In this resource, you will make a micro:bit-controlled selfie booth with a Raspberry Pi and camera module, using Python. This is a great way to get started with hardware and simple text programming.
Connect the camera and micro:bit
- Ensure that you have read the Getting started with micro:bit resource and install mu if you haven't already.
- Connect your micro:bit to your Raspberry Pi, following step 2 of the Getting started with micro:bit resource.
- You will also need to have connected your Raspberry Pi camera module to your Raspberry Pi. Getting started with Raspberry Pi Camera contains instructions on how to do this in step 1 and 2.
Build the micro:bit trigger
- Connect a male-to-female jumper wire to GPIO pin
4on your Raspberry Pi.
- Take a crocodile clip cable and connect one end to the pad on your micro:bit labelled
0, and another to the pin labelled
Connect another cable to pin
1and connect the other end to the male end of the jumper wire you used on your Raspberry Pi, like in the diagram below:
Now that you have created your trigger circuit, you can boot your Raspberry Pi and load mu.
Program the micro:bit trigger
- Open mu and click on New to open a blank untitled file.
- Click on Save, name the file
microbit-trigger.pyand press Enter on your keyboard.
The first line in your file should already be typed out for you and reads:
from microbit import *
This line imports the micro:bit Python library module for you to use.
Next, create a loop by typing:
Note: Upper-case and lower-case letters are very important when typing Python code. Notice that
Truehas an upper-case
Tand a colon at the end. Everything written after this line should be indented by four spaces.
Now we need to set a condition so that when the cable connected to pin 0 on the micro:bit has been touched, it displays a message on the LED matrix and triggers the camera. We do this in Python using the word
while True: if pin0.is_touched(): display.scroll("say cheese!") sleep(500) pin1.write_digital(1) sleep(5000) pin1.write_digital(0)
Each time around this loop, the computer asks if the cable attached to pin 0 is being touched. If it is, then the message 'say cheese!' should appear and tell pin 1 to become high or turn on. This is the pin that is connected to the Raspberry Pi. We will use that pin in the next step to trigger the camera to take a picture and store it.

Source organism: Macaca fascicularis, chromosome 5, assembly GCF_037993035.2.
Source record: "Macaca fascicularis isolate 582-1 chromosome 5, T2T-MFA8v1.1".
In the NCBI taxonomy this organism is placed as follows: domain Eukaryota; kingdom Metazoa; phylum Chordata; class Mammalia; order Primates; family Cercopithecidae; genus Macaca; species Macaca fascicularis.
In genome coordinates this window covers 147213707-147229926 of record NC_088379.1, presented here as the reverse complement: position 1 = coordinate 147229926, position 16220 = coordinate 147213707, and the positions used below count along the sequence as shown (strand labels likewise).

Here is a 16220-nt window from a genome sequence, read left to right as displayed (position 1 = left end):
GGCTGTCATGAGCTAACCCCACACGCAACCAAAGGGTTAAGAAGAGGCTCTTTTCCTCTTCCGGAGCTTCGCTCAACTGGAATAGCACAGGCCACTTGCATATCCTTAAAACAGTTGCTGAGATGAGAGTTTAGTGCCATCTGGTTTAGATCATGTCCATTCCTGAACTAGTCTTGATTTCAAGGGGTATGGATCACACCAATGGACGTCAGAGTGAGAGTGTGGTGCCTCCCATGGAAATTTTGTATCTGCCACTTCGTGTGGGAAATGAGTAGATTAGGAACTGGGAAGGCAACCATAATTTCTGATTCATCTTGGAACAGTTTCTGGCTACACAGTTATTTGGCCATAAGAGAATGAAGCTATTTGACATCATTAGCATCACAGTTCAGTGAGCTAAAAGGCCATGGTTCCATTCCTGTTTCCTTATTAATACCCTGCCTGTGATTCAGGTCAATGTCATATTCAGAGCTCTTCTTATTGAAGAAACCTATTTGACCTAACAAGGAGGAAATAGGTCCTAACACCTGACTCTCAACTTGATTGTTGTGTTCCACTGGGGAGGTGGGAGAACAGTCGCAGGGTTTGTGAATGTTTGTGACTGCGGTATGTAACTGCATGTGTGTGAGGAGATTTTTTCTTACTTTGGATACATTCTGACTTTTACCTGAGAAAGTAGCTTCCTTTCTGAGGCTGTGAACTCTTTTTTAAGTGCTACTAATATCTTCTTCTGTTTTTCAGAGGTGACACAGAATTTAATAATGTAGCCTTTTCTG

- Save the file and then click on Flash to send the code to your micro:bit. It's important that you do this step to test that your trigger works. Once the amber light on the back of the micro:bit stops flashing, press the reset button next to it and then touch the ground and pin 0 crocodile clip cables. This should cause text to scroll across the LED matrix on the micro:bit.
Program the Raspberry Pi camera
- Locate and open Python 3 (IDLE) from the main menu by clicking on Programming. This is where you will write your Python code for the camera.
- Create a new file and save it as
Begin by importing all the libraries and modules required in this program by typing the following:
from picamera import PiCamera from gpiozero import Button from time import sleep
Next, you need to tell the computer which pin is going to be used to trigger the camera to take a picture. You connected the microbit to GPIO pin 4. Underneath the imports, type:
button = Button(4, pull_up = False)
Then write the sequence of instructions to take a picture when triggered by someone touching the micro:bit cable. First, show a preview from the camera by typing:
with PiCamera() as camera: camera.start_preview() sleep(5)
Whilst the preview shows, you can get into position for your selfie.
Underneath, type the instruction to wait for the micro:bit trigger:
button.wait_for_press() camera.capture('selfie.jpg`) camera.stop_preview()
The program will wait for the trigger from the micro:bit, then take a picture and store it in a file called
selfie.jpgbefore stopping the camera preview.
Save your file. Check that your micro:bit trigger is working, before clicking on Run and Run Module to start the camera code.
- Can you create a countdown on the micro:bit LED matrix before a photo is taken by the camera?
- Now that you have the camera taking one picture triggered by the micro:bit, how could you take more pictures and save them as separate files?
- Take a look at the Getting started with micro:bit resource for more things you could do with your micro:bit.